In 2009, the X-Men film franchise took a step backward in more ways than one. It stepped backward in time, literally, to explore the origins of Wolverine, played a fourth time by Hugh Jackman.
The problem? We had already experienced a Wolverine-centric trilogy. Seriously, those movies were all about Wolverine. Many people, myself included, had no idea why we needed an origin film for a character we already knew so much about .
But we were still excited going into Origins because it featured our favorite mutant, and perhaps, we thought, there was still a great story to be told. And even more new X-Men characters for Fox to show us, including Gambit, a fully realized Sabertooth, and yes, Deadpool.
X-Men Origins: Wolverine has its fans, to be sure, as it serves up at least a passable romp of an action movie (as well as a far superior video game made by Activision). But what made the origin movie unforgivable for legions of X-Men fans had a lot to do with that character I mentioned earlier: Deadpool.
The “Merc with a Mouth” made his debut on the big screen with Origins, and he was actually played by Ryan Reynolds (a hint that the casting was one of the character’s few bright spots).
What’s odd about Origins‘ take on Deadpool has a lot more to do with the Deadpool we got in the final act of the film, not his initial introduction. Early on, he was still Wade Wilson, before getting the Weapon X treatment that would transform him into the fully fleshed (depending on how you look at it) Deadpool.
The movie portrayed him as the mercenary for hire with enhanced reflexes. This, of course, was before he would undergo the nightmarish operations granting him Wolverine’s healing factor.
And this version of Deadpool was one of the highlights of what was mostly a dreary retread of the first X-Men with more montages. Just take a look at how they nailed Wilson’s ninjaesthetic in just one scene:
Reynolds’ quick wit was a welcome addition to the exposition-heavy origin story, and it set up for an even more interesting story we were getting with the character who would become Deadpool.
Then he became Deadpool. And all hell broke loose.
Spoilers for X-Men Origins: Wolverine going forward.
As I stated earlier, the final act of Origins is where the bastardization of Deadpool came into effect. Stryker unleashes “Deadpool” on Wolverine, whose mouth is sewn shut to somehow resemble the comic book character in a grittier manner. Deep sigh.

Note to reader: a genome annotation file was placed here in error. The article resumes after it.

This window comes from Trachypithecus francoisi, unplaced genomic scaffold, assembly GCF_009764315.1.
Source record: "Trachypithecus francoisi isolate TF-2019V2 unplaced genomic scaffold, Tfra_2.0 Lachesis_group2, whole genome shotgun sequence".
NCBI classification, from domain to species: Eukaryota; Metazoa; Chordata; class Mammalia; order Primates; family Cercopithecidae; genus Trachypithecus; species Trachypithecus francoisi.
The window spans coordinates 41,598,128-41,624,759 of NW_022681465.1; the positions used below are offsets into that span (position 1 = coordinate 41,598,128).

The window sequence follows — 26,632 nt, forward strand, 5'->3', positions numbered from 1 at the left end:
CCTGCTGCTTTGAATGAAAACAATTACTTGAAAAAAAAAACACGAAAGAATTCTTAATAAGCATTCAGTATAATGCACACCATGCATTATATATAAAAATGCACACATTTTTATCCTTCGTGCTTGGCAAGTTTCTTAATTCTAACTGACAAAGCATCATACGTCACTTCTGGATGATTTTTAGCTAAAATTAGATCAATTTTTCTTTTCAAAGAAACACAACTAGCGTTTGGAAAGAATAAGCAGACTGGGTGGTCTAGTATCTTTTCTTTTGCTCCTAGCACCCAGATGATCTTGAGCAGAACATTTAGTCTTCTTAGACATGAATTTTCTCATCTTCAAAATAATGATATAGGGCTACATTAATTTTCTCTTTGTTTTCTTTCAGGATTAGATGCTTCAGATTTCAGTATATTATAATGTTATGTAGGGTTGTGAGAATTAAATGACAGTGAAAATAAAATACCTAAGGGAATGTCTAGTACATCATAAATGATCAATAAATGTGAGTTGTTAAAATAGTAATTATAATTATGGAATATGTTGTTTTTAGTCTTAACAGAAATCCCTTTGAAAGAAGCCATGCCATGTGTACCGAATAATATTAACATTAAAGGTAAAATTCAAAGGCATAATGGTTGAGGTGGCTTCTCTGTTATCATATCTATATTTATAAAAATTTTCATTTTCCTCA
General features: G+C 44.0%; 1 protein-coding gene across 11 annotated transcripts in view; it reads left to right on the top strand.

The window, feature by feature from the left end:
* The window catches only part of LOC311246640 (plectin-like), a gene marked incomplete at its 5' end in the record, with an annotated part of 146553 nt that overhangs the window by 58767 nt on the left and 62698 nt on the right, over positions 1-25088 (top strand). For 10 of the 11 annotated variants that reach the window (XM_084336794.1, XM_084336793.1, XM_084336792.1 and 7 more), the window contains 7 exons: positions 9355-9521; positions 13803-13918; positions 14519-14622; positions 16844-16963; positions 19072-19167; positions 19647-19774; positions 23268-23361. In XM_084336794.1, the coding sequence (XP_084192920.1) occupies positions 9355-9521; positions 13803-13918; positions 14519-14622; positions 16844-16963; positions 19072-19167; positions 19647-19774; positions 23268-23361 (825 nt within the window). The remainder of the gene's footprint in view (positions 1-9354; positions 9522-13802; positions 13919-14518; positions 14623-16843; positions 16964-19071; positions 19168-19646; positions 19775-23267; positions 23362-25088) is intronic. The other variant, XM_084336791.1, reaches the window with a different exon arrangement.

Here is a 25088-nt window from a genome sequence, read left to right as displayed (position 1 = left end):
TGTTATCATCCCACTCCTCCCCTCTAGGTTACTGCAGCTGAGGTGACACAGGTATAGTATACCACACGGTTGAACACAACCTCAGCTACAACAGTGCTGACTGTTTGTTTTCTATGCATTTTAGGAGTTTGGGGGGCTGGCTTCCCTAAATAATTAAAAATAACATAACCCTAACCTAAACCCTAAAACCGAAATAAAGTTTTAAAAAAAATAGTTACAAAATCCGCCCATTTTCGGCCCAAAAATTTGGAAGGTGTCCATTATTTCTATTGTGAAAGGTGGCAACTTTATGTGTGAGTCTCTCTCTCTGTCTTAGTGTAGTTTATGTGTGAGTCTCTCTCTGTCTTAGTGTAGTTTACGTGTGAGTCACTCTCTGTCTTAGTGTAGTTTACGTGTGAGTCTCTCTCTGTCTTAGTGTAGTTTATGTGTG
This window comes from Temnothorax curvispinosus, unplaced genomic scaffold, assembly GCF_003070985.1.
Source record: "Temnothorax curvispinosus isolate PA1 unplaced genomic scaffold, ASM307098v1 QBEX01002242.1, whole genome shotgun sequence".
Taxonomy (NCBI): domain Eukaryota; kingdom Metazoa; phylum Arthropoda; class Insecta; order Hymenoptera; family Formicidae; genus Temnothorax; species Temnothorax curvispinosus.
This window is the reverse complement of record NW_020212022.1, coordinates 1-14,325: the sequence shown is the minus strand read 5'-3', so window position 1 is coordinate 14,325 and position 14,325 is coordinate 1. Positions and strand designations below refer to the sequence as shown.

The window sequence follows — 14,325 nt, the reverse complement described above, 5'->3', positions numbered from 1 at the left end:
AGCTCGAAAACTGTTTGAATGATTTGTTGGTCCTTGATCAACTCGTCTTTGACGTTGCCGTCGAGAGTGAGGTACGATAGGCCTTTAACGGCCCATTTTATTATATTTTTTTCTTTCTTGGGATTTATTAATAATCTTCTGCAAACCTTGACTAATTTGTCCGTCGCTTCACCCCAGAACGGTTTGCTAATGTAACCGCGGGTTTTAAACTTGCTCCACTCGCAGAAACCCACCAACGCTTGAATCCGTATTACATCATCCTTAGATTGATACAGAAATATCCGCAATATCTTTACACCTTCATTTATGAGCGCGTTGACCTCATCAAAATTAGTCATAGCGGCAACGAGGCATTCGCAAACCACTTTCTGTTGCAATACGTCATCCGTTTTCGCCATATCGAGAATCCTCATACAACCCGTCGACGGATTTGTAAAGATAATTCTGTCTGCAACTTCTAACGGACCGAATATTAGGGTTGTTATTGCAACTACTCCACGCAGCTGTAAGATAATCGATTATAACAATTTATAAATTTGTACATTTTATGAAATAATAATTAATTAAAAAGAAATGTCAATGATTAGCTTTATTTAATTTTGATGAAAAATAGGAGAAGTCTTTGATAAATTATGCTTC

Not only that, but Stryker dumped several mutant powers upon Deadpool, rather than just the healing factor. For whatever reason, they even decided to give him Cyclops’ optic beams. The result was a pale shadow of what makes Deadpool a compelling character, complete with blades coming out of his arms to mimic Wolverine.
The message was clear. Fox was so convinced that Wolverine was their only draw for these movies, they had to manufacture more characters to emulate him. Tinkering with source material is one thing, but assuming fans only care about one character in such an expansive mythology is just idiotic.
Which is why I hesitate to lay any blame on Reynolds. True, “Deadpool” contributed heavily to why Origins was a failure, but that’s removing a decent take on the character that we can place on Reynolds. He fit the part, just not the script.
And when it comes to Origins as a whole, the problems begin long before the final act. For one thing, the movie removes a key trait of Wolverine that makes him interesting: the mystery of his origins (who’d have thought?) Taylor Kitsch as Gambit is given nothing to do, along with many of the other characters you saw in the video above. Adamantium bullets. CGI Patrick Stewart. It all adds up to something bizarrely awful.
The side characters are hard to place fault on, even Will.I.Am (yes, this was his debut on the big screen). Origins spends the majority of its time trying to get two hours out of a somewhat substantial rivalry between Wolverine and Sabertooth, played expertly by Liev Schrieber.
Granted, it’s a better set up than their conflict in the first of these movies, but it wasn’t interesting enough to sweep the film’s other side plots aside, a decision I suspect the writers were either forced to make late in production, or chose to in order to save the movie. The result ended up being all the same.
While I don’t expect the upcoming Deadpool to be a revolution in superhero cinema, there’s little doubt that Fox has learned its lesson in spades these last few years, with nary a truly terrible X-Men film to be found. Some still find all of these later entries, even First Class, mostly generic, but there’s a certain level of effort being shown every time.
And for better or worse, that hasn’t changed with Reynolds’ next foray into the X-Men universe.
My Retronalysis grade for X-Men Origins: Wolverine is a D.
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